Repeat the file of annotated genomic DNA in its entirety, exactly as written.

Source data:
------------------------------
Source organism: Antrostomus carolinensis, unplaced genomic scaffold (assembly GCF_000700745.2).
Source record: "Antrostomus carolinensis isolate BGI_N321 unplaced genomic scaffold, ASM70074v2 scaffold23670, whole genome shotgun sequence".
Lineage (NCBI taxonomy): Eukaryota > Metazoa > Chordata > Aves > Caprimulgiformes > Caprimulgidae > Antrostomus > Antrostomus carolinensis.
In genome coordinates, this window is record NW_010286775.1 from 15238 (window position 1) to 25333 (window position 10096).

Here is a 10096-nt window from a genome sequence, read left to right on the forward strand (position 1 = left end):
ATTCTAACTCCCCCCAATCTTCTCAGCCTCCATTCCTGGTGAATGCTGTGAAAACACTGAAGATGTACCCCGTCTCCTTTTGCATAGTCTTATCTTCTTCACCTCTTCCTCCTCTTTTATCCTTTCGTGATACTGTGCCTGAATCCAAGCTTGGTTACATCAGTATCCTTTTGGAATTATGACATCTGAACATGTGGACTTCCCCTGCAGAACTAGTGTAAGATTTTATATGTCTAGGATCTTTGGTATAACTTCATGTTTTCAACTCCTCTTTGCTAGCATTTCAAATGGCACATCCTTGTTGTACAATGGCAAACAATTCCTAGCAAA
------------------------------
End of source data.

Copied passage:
Source organism: Antrostomus carolinensis, unplaced genomic scaffold (assembly GCF_000700745.2).
Source record: "Antrostomus carolinensis isolate BGI_N321 unplaced genomic scaffold, ASM70074v2 scaffold23670, whole genome shotgun sequence".
Lineage (NCBI taxonomy): Eukaryota > Metazoa > Chordata > Aves > Caprimulgiformes > Caprimulgidae > Antrostomus > Antrostomus carolinensis.
In genome coordinates, this window is record NW_010286775.1 from 15238 (window position 1) to 25333 (window position 10096).

Here is a 10096-nt window from a genome sequence, read left to right on the forward strand (position 1 = left end):
ATTCTAACTCCCCCCAATCTTCTCAGCCTCCATTCCTGGTGAATGCTGTGAAAACACTGAAGATGTACCCCGTCTCCTTTTGCATAGTCTTATCTTCTTCACCTCTTCCTCCTCTTTTATCCTTTCGTGATACTGTGCCTGAATCCAAGCTTGGTTACATCAGTATCCTTTTGGAATTATGACATCTGAACATGTGGACTTCCCCTGCAGAACTAGTGTAAGATTTTATATGTCTAGGATCTTTGGTATAACTTCATGTTTTCAACTCCTCTTTGCTAGCATTTCAAATGGCACATCCTTGTTGTACAATGGCAAACAATTCCTAGCAAA